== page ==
We Owe Students Success, Not Debt!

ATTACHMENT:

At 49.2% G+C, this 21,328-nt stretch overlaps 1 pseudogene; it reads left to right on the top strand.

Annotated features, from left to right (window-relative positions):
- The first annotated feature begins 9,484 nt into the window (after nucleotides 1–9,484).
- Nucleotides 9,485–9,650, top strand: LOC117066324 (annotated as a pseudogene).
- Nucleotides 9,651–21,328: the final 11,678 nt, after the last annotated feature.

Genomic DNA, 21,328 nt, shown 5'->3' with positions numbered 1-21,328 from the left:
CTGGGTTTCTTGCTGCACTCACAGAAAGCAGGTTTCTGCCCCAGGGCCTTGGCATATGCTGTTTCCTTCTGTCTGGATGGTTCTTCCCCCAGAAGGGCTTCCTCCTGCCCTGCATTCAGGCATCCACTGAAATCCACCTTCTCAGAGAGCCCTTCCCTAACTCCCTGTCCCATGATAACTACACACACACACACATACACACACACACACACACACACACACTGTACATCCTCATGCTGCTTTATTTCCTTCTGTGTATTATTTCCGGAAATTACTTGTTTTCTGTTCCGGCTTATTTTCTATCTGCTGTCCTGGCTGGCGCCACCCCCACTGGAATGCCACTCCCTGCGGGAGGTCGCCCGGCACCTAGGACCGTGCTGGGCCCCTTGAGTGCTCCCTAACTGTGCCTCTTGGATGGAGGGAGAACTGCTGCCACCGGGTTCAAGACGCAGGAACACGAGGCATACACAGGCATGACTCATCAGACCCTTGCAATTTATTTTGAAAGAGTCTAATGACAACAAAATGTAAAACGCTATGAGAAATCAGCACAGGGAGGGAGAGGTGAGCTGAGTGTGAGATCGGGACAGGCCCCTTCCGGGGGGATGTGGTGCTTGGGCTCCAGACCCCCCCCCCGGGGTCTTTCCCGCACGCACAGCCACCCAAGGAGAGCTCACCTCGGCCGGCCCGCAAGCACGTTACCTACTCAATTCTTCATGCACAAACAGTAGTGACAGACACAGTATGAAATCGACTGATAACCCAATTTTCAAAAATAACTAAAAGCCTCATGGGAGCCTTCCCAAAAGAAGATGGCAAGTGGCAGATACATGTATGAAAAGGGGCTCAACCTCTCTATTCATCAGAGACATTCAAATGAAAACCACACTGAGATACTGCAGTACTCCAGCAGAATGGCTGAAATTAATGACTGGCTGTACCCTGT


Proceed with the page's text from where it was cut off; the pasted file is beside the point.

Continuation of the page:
Young Canadians owe over $30 billion in student loan debt! Half dropped out of the program they borrowed for, have no credential to show for their debt, and have lost precious months or years. Society does great disservice insisting, whether or not they have clear career goals, students should immediately go from high school to university. In Switzerland, a prosperous country with 2% youth unemployment, 80% of students do NOT go to university from secondary school. At 5.7% overall, Canada’s unemployment rate is at its lowest level in decades. But youth unemployment is 10.3% and youth under employment is over 30%. Too many graduates, let alone drop-outs, are in low-paying, low-benefit, low-security jobs unrelated to their interests and studies. How disheartening it must be to wonder how or when they will be able they pay off their loans, get out of their parent’s basement, and begin a fulfilling, productive adult life. School curriculum is about preparing students for more education. The assumption seems to be that when ‘the system’ decides their heads are sufficiently full of arbitrary, age-based, prescribed curriculum they’ll be ready for adult life. Most aren’t. Student engagement in school plummets to 40% or less in high school. Students seldom get a satisfactory answer to the question, “Why do I need to learn this?” It’s no wonder the employee engagement among adults is about 33%, disengagement is 51%, and active disengagement (sabotage) is 16% (Gallup). Neuroscience tells us clearly that when young brains are stressed, tired, hungry, afraid, or bored they simply cannot learn. Every young person is born with the potential to be a prodigy in something , even those who are learning- or behaviourally-challenged. We must provide the understanding, acceptance, opportunity, support, encouragement, and love they need to find their something, their purpose, their WHY . When they find it, engagement, optimism and self-confidence sky rocket. Behaviour issues decline. Teacher satisfaction and parental engagement escalate. Student engagement in school plummets to 40% or less in high school. Helping our youth discover their unique strengths, find their WHY, and learn what they need for success and happiness in the life they dream of must be job 1 for educators, parents, indeed, for the entire community!